Abdominothoracic esophagectomy with multiple lymph node dissection (radical esophagectomy) is a major surgical procedure with frequent morbidity and mortality (16). Theoretically, blunting the perioperative stress response and preserving immune function are critical issues for patients undergoing this procedure. Several studies compared postoperative epidural analgesia with postoperative IV analgesia and reported reductions in time spent in the intensive care unit (ICU) and fewer respiratory complications for patients receiving epidural analgesia (17,18). However, the effects of epidural anesthesia and analgesia on the stress response and immune function during and after radical esophagectomy have not been studied.

The present study was conducted to determine whether epidural anesthesia and analgesia affect the stress response and immune function in patients undergoing radical esophagectomy. In previous studies of procedures above the umbilicus, it appears that the incomplete effect of epidural anesthesia on the stress response was largely attributable to incomplete neural blockade at the surgical site (19). It is reported that a block of the sensory fibers included in the phrenic nerves is required for a complete block of the endocrine stress response to upper abdominal surgery (20). Thus, two epidural catheters for extensive nerve blockade (C3-L) were used in this study.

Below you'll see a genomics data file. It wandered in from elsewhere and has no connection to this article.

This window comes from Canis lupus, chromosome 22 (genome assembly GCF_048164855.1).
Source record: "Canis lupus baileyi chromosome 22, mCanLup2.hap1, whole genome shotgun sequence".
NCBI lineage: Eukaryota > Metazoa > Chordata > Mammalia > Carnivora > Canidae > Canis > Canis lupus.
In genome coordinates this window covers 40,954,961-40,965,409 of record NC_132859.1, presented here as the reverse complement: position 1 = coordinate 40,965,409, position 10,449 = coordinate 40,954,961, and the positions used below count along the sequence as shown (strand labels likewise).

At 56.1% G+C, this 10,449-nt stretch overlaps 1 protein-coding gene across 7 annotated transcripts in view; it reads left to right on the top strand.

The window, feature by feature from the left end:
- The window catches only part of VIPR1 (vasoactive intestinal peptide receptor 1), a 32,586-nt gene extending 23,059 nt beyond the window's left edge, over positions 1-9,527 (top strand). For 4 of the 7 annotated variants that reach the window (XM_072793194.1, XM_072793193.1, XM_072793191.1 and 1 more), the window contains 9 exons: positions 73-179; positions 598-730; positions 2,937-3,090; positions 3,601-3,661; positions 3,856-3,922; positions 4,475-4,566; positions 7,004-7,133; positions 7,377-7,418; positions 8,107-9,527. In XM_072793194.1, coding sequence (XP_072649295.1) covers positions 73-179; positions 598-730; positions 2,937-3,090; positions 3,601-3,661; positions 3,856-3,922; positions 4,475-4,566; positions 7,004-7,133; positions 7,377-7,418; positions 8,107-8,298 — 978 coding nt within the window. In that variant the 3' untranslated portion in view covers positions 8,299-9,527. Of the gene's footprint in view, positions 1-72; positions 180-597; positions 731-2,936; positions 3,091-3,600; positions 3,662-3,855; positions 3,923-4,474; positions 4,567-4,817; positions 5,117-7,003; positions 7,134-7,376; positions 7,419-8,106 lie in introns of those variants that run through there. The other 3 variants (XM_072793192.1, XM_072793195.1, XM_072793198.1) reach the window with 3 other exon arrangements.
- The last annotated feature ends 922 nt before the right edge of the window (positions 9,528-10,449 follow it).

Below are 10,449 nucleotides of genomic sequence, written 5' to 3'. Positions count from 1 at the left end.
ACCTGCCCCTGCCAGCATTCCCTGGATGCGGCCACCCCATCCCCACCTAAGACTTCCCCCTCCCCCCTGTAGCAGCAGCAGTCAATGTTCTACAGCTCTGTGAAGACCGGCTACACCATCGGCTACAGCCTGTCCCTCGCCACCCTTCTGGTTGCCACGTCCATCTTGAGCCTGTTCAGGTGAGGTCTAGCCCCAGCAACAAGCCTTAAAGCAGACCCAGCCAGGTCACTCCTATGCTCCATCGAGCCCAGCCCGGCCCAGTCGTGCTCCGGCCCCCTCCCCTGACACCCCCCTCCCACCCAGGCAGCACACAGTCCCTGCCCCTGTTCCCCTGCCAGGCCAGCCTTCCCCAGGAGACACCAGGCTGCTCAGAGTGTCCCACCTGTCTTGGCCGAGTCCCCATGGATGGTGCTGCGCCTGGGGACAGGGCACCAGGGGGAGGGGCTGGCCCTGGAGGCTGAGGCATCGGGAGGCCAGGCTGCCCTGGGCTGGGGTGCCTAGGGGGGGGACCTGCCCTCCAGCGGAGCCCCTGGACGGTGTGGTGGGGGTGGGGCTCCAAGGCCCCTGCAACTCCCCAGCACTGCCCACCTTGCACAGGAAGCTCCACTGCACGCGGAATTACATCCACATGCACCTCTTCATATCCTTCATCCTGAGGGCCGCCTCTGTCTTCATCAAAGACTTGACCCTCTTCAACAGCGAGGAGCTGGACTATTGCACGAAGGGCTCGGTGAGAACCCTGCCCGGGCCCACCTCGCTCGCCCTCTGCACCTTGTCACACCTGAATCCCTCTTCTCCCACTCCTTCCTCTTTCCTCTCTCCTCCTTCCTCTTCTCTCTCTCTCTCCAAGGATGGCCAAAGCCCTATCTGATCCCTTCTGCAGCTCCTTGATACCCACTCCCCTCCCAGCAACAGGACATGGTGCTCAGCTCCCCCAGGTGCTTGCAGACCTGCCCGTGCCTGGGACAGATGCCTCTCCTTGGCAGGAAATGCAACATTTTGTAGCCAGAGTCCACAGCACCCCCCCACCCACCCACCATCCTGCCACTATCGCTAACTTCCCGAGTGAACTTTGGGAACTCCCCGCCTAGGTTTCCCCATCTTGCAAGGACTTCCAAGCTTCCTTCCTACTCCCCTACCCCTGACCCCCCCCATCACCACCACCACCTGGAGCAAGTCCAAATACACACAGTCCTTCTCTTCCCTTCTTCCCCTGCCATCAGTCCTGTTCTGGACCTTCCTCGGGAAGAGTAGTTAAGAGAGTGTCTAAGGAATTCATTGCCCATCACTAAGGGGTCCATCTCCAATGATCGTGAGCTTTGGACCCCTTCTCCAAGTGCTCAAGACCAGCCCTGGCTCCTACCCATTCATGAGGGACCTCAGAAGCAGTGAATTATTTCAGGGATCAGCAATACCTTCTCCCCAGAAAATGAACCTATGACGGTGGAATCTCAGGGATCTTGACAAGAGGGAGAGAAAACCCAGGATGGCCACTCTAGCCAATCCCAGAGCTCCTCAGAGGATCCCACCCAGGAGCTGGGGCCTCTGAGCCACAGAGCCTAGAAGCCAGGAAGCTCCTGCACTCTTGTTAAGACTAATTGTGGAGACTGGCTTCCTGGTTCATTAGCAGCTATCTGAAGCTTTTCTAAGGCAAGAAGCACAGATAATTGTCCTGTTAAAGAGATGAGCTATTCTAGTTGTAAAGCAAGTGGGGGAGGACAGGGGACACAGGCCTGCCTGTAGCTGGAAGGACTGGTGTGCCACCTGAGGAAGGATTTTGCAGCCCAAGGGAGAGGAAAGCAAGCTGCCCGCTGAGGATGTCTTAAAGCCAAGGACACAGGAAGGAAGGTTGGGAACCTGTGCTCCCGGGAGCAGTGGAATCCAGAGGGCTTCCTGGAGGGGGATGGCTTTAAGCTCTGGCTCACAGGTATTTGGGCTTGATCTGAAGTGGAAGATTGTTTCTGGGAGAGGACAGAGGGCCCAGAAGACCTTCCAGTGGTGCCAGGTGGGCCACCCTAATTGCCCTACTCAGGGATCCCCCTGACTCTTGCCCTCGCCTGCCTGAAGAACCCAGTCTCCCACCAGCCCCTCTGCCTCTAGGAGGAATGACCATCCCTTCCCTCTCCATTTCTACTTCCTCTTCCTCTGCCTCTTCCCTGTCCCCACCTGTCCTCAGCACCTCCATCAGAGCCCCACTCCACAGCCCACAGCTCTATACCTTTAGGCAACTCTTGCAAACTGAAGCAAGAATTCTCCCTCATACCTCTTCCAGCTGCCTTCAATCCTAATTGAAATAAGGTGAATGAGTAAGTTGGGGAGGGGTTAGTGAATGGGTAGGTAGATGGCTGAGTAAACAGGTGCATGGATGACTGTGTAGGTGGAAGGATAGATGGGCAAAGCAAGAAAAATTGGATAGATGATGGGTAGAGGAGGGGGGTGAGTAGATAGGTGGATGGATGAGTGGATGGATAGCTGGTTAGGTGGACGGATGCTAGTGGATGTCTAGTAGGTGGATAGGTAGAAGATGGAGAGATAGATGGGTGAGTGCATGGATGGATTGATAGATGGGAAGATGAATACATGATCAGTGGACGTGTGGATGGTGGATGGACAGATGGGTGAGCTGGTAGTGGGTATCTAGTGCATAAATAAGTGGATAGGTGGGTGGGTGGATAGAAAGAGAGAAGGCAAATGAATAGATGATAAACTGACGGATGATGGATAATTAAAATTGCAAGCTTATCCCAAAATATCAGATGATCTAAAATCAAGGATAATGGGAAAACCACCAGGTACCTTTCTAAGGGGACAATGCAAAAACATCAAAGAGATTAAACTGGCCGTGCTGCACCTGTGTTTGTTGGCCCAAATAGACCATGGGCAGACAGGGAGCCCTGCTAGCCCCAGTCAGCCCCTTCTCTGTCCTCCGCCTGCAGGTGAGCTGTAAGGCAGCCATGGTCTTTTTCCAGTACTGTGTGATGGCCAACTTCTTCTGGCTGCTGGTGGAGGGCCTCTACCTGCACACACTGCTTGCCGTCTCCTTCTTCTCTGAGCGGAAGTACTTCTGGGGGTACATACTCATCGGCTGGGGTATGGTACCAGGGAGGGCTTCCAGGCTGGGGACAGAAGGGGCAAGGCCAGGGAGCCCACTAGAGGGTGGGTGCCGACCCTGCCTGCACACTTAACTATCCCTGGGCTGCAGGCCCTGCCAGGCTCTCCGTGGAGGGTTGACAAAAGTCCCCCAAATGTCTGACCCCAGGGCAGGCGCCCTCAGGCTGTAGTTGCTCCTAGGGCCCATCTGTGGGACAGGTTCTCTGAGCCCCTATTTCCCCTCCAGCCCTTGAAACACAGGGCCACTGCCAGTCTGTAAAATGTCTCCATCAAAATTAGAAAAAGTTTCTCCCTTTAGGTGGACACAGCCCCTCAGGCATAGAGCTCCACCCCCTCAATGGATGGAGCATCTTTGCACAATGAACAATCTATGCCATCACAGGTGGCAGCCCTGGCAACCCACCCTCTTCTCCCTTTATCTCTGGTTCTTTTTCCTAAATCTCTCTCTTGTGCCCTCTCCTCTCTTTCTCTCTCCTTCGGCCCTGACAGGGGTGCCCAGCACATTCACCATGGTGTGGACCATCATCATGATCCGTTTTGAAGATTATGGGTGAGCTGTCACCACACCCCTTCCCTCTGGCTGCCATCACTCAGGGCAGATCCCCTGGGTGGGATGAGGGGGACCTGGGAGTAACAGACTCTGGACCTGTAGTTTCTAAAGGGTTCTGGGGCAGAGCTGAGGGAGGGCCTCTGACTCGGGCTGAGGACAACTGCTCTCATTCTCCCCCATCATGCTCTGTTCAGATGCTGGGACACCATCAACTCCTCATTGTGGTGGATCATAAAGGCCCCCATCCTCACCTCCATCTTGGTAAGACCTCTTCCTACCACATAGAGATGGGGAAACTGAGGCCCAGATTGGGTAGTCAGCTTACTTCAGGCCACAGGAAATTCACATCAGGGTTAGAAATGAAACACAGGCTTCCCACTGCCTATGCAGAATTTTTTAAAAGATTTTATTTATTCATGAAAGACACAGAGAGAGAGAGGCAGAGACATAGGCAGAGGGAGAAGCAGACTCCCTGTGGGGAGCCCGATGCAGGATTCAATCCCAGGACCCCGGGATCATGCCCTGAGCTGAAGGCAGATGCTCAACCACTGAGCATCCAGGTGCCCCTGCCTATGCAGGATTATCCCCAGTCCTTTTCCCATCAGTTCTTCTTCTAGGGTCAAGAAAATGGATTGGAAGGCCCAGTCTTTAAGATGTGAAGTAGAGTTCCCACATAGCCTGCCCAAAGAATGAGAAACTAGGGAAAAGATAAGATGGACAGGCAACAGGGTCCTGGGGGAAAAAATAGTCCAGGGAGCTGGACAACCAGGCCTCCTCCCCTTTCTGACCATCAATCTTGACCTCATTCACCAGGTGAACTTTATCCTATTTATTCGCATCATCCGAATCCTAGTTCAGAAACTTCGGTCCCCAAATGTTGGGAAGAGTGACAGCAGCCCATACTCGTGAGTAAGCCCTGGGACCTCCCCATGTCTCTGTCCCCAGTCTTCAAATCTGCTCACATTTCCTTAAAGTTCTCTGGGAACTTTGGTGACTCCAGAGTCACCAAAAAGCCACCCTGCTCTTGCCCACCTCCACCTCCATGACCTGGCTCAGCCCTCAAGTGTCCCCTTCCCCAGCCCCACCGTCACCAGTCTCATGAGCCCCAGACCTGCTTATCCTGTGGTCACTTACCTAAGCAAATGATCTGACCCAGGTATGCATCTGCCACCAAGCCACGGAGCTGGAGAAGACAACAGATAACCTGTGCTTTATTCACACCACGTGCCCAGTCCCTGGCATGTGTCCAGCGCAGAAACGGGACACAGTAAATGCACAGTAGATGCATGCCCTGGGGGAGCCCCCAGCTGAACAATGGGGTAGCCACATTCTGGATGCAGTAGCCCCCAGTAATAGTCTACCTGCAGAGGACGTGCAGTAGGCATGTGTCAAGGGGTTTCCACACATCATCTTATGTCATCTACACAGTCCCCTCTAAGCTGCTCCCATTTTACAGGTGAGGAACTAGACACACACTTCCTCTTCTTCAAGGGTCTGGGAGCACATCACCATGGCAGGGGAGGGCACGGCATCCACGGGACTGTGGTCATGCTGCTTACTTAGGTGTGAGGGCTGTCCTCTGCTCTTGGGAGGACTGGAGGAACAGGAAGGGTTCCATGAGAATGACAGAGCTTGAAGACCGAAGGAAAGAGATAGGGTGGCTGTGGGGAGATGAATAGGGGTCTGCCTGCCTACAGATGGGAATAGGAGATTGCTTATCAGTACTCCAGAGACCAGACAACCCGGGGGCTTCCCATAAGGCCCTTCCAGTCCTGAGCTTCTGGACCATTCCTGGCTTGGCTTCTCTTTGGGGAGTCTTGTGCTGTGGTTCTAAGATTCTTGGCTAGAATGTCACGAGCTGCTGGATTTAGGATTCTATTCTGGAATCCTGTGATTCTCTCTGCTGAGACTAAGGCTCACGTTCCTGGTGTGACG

Back to Top | Article Outline

Methods

Institutional and ethics committee approval was obtained for this study, and all participants gave written informed consent. The study group comprised 30 patients (ASA physical status I–II) with diagnosed esophageal cancer and scheduled for radical esophagectomy. Because the cough reflex is suppressed for several days after radical esophagectomy, all patients were mechanically ventilated at least until the morning of postoperative day (POD) 3. The surgical procedure included thoracoabdominal esophagectomy, multiple lymph node dissection, and a cervical incision for the anastomosis. Patients were excluded from the study if they had recently taken corticosteroids or nonsteroidal antiinflammatory medications. The participants were randomly assigned to one of two methods of anesthesia and postoperative pain control. Fifteen patients received general anesthesia with continuous epidural infusion (CEI) through two epidural catheters during surgery; CEI was continued for postoperative pain control (group E). Fifteen patients received general anesthesia during surgery with postoperative analgesia accomplished by continuous IV morphine (group G).